CHICAGO (Reuters) - Where do retired recreational vehicle enthusiasts go when they get too old to hit the road? Some are parking - permanently - at the Escapees Care Center, an adult day-care center in Livingston, Texas, where they can live in their RVs and pay monthly fees that cover whatever care they may need and commune with other enthusiasts.
The center is just one example among dozens of innovative communal retirement living arrangements springing up around the country as boomers seek out alternatives to traditional senior living models. Some support aging in place, such as Beacon Hill Village in Boston, a grassroots community founded by a small group of neighborhood residents. Others involve moves to new communities of like-minded souls - retired postal workers, LGBT seniors, artists, Zen Buddhists and, yes, RV lovers.
Beth Baker, a journalist who specializes in aging, explores alternative communities in her new book, “With a Little Help from our Friends: Creating Community as we Grow Older” (Vanderbilt University Press). I spoke with her recently about what she learned about alternative communities. Here is an edited version of our conversation.
Your first book dealt with the transformation of traditional nursing homes (“Old Age in a New Age: The Promise of Transformative Nursing Homes,” Vanderbilt University Press, 2007). How did that lead you to write about alternative communities for aging?
There’s a movement among nursing homes to get away from the medical model and create places much more like home that are rooted in relationships among the residents. But when I was working on my first book, all I heard was that no one wants to go to a nursing home, and the pace of change in that business is discouraging. I kept hearing about all these new models, and I was curious how far they could go to help people.
The innovation going on is exciting - people are trying to be more intentional about their next chapters. We’ve been stuck with a one-size-fits-all solution - you get old and frail and go into an institution. Somehow we need to get comfortable with the idea of very local solutions that are going to involve a mix of volunteer and paid assistance, and a better balance of independence and interdependence.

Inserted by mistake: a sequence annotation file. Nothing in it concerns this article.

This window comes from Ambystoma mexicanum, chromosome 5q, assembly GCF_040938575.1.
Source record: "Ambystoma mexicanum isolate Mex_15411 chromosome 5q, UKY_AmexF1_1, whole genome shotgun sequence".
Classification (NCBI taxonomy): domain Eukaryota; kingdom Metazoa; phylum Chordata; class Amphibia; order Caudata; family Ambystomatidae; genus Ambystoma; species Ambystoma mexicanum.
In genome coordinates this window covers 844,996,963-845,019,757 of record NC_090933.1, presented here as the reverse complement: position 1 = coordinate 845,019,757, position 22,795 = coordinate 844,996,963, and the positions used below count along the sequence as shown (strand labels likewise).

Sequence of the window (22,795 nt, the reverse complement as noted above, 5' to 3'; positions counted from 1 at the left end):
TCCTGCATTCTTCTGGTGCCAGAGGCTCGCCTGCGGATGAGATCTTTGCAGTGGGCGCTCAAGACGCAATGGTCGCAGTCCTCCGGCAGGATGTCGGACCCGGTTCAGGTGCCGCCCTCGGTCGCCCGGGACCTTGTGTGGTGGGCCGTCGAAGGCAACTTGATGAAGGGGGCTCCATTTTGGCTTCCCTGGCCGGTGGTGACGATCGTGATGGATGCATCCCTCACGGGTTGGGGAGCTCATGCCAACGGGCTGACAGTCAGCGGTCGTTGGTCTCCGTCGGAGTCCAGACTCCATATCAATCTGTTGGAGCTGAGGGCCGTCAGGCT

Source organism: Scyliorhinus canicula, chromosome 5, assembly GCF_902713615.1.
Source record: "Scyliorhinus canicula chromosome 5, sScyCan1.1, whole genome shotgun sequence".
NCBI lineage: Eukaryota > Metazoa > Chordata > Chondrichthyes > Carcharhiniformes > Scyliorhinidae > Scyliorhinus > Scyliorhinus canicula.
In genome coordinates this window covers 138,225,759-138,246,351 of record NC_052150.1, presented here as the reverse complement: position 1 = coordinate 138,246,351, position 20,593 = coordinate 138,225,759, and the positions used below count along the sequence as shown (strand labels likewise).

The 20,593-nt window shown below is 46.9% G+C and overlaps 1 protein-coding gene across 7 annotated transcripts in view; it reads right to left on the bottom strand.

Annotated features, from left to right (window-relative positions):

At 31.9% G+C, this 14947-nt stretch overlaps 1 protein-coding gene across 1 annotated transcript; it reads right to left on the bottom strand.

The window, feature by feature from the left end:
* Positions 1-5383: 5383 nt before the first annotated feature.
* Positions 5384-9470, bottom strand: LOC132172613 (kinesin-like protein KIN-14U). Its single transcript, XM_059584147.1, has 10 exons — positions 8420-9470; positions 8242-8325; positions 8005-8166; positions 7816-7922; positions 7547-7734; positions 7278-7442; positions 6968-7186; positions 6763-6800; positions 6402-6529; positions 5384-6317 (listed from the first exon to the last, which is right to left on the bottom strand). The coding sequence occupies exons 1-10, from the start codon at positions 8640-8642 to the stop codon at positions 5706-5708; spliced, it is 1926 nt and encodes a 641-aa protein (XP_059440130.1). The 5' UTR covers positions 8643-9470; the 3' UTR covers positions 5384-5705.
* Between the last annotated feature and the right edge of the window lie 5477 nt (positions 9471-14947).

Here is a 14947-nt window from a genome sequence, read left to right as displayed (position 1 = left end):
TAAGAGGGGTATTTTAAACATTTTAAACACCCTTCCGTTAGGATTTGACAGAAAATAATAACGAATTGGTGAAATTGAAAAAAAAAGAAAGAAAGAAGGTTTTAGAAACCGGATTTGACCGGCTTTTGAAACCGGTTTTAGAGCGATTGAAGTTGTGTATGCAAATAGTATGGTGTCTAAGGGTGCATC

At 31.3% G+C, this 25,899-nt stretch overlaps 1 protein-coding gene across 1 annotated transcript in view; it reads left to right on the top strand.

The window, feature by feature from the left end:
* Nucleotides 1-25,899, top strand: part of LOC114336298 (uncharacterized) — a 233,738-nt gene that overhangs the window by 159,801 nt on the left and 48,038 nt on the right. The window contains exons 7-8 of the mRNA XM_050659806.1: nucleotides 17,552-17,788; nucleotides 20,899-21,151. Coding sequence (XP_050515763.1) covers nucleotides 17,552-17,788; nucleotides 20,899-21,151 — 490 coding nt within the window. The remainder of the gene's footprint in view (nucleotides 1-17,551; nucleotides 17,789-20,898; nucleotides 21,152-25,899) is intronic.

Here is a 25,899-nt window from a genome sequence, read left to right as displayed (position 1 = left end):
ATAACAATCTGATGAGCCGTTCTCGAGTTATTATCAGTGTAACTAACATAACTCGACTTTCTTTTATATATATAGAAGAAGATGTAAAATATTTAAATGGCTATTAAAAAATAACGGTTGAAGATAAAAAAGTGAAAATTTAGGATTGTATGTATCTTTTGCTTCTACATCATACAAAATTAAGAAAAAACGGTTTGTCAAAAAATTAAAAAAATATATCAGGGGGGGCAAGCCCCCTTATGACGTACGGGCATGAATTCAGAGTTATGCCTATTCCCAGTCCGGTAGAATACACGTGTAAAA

You explore nine different alternative community options - everything from the villages movement to co-housing projects, which are intentional communities built from the ground up or adapted from other spaces. You also delve into more simple ideas, like house sharing. Which of all these ideas are getting traction?
Villages and house sharing are growing the most rapidly. The village movement started in 2001, and 125 have opened around the country, with another 100 more in the planning stage. It’s a “neighbors helping neighbors” approach, with the aim of providing support and friendship to people who want to age in their homes. They rely on a mix of paid staff and volunteers who help members with everything from transportation to computer know-how and grocery shopping. They’re really great - they provide support and friendship to people who want to age in their homes, although most have been started in upper-income or upper-middle income neighborhoods.
I think the jury is still out on the financial sustainability of villages, which rely on a membership fee model. And one issue you hear about is that most villages don’t want to be seen as social service agencies, so they don’t provide help once people encounter more serious health issues.
House sharing is simple, and it’s catching on especially well with women who are living alone. There are matchmaking services now to help people find each other and share a home. It’s fairly simple to implement, and it doesn’t require such a radical lifestyle change.
The most inspiring model I found was Generations of Hope, an intentional community in Rantoul, Illinois, that brings together families that want to adopt foster children with older people who act as surrogate community. The elders get a 25 percent reduction on their rent in exchange for spending time working in the community. It’s created a wonderful communities for foster and adopted kids.
Do all these ideas rely on the idea that we’ll all be able to age in place? That’s what most people say they would like to do.
I think we need to reframe this idea as aging in community. We will all need not only networks of friendship but some of the bigger structural pieces, like transportation, walkable communities and some of the new technologies that can keep us safe and connected in our homes. I do think it’s possible in another generation or two that assisted living facilities and nursing home complexes will disappear. People are going to be much happier rethinking our vision of long-term care.
Who is well suited to being part of an intentional community, and who is not?
It’s not for you if you’d rather move to a traditional retirement community that has all levels of care available to you. Other than that, I think the alternatives should appeal to anyone who isn’t a total curmudgeon or a hermit. These communities won’t transform your personality or your life, but it’s worth thinking proactively about how you want to spend the end of your life.
For more from Mark Miller, see link.reuters.com/qyk97s
(The opinions expressed here are those of the author, a columnist for Reuters.)
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Editing by Douglas Royalty)